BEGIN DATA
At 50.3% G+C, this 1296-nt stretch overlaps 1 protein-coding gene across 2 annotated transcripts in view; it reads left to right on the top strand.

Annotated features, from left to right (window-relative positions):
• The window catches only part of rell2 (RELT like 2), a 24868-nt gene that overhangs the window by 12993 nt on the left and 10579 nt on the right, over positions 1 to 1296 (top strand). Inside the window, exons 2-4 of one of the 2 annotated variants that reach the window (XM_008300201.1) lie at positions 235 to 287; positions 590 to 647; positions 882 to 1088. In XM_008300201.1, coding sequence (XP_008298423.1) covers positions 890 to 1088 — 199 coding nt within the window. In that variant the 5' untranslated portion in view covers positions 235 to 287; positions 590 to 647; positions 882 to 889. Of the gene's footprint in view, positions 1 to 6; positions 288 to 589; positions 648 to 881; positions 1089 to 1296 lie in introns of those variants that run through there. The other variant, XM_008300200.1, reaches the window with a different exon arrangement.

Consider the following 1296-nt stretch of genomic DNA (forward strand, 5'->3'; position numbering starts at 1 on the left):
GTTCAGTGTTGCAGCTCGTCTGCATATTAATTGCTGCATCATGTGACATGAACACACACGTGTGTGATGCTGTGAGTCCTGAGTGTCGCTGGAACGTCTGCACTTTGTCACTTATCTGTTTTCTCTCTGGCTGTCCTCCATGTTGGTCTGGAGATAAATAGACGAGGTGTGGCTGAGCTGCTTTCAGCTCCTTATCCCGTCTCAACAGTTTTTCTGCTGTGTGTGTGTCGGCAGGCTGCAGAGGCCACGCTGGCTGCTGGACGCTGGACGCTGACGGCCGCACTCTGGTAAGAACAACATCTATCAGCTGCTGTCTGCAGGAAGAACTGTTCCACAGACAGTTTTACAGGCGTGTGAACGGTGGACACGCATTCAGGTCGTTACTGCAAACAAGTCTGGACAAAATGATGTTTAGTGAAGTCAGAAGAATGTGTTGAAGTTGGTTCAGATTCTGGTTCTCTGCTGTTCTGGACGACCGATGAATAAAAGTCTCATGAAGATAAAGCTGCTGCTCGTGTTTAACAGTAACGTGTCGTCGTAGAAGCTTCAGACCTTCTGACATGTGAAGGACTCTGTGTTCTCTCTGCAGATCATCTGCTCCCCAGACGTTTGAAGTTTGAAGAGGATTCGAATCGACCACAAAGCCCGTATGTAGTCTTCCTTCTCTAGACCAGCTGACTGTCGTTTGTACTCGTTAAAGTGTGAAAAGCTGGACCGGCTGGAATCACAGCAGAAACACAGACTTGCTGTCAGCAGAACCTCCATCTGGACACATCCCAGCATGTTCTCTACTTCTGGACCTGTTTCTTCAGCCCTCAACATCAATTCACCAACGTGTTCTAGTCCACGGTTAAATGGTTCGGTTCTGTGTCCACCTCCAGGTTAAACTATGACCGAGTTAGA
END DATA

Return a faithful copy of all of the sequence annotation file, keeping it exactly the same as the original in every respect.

At 50.3% G+C, this 1296-nt stretch overlaps 1 protein-coding gene across 2 annotated transcripts in view; it reads left to right on the top strand.

Annotated features, from left to right (window-relative positions):
• The window catches only part of rell2 (RELT like 2), a 24868-nt gene that overhangs the window by 12993 nt on the left and 10579 nt on the right, over positions 1 to 1296 (top strand). Inside the window, exons 2-4 of one of the 2 annotated variants that reach the window (XM_008300201.1) lie at positions 235 to 287; positions 590 to 647; positions 882 to 1088. In XM_008300201.1, coding sequence (XP_008298423.1) covers positions 890 to 1088 — 199 coding nt within the window. In that variant the 5' untranslated portion in view covers positions 235 to 287; positions 590 to 647; positions 882 to 889. Of the gene's footprint in view, positions 1 to 6; positions 288 to 589; positions 648 to 881; positions 1089 to 1296 lie in introns of those variants that run through there. The other variant, XM_008300200.1, reaches the window with a different exon arrangement.

Consider the following 1296-nt stretch of genomic DNA (forward strand, 5'->3'; position numbering starts at 1 on the left):
GTTCAGTGTTGCAGCTCGTCTGCATATTAATTGCTGCATCATGTGACATGAACACACACGTGTGTGATGCTGTGAGTCCTGAGTGTCGCTGGAACGTCTGCACTTTGTCACTTATCTGTTTTCTCTCTGGCTGTCCTCCATGTTGGTCTGGAGATAAATAGACGAGGTGTGGCTGAGCTGCTTTCAGCTCCTTATCCCGTCTCAACAGTTTTTCTGCTGTGTGTGTGTCGGCAGGCTGCAGAGGCCACGCTGGCTGCTGGACGCTGGACGCTGACGGCCGCACTCTGGTAAGAACAACATCTATCAGCTGCTGTCTGCAGGAAGAACTGTTCCACAGACAGTTTTACAGGCGTGTGAACGGTGGACACGCATTCAGGTCGTTACTGCAAACAAGTCTGGACAAAATGATGTTTAGTGAAGTCAGAAGAATGTGTTGAAGTTGGTTCAGATTCTGGTTCTCTGCTGTTCTGGACGACCGATGAATAAAAGTCTCATGAAGATAAAGCTGCTGCTCGTGTTTAACAGTAACGTGTCGTCGTAGAAGCTTCAGACCTTCTGACATGTGAAGGACTCTGTGTTCTCTCTGCAGATCATCTGCTCCCCAGACGTTTGAAGTTTGAAGAGGATTCGAATCGACCACAAAGCCCGTATGTAGTCTTCCTTCTCTAGACCAGCTGACTGTCGTTTGTACTCGTTAAAGTGTGAAAAGCTGGACCGGCTGGAATCACAGCAGAAACACAGACTTGCTGTCAGCAGAACCTCCATCTGGACACATCCCAGCATGTTCTCTACTTCTGGACCTGTTTCTTCAGCCCTCAACATCAATTCACCAACGTGTTCTAGTCCACGGTTAAATGGTTCGGTTCTGTGTCCACCTCCAGGTTAAACTATGACCGAGTTAGA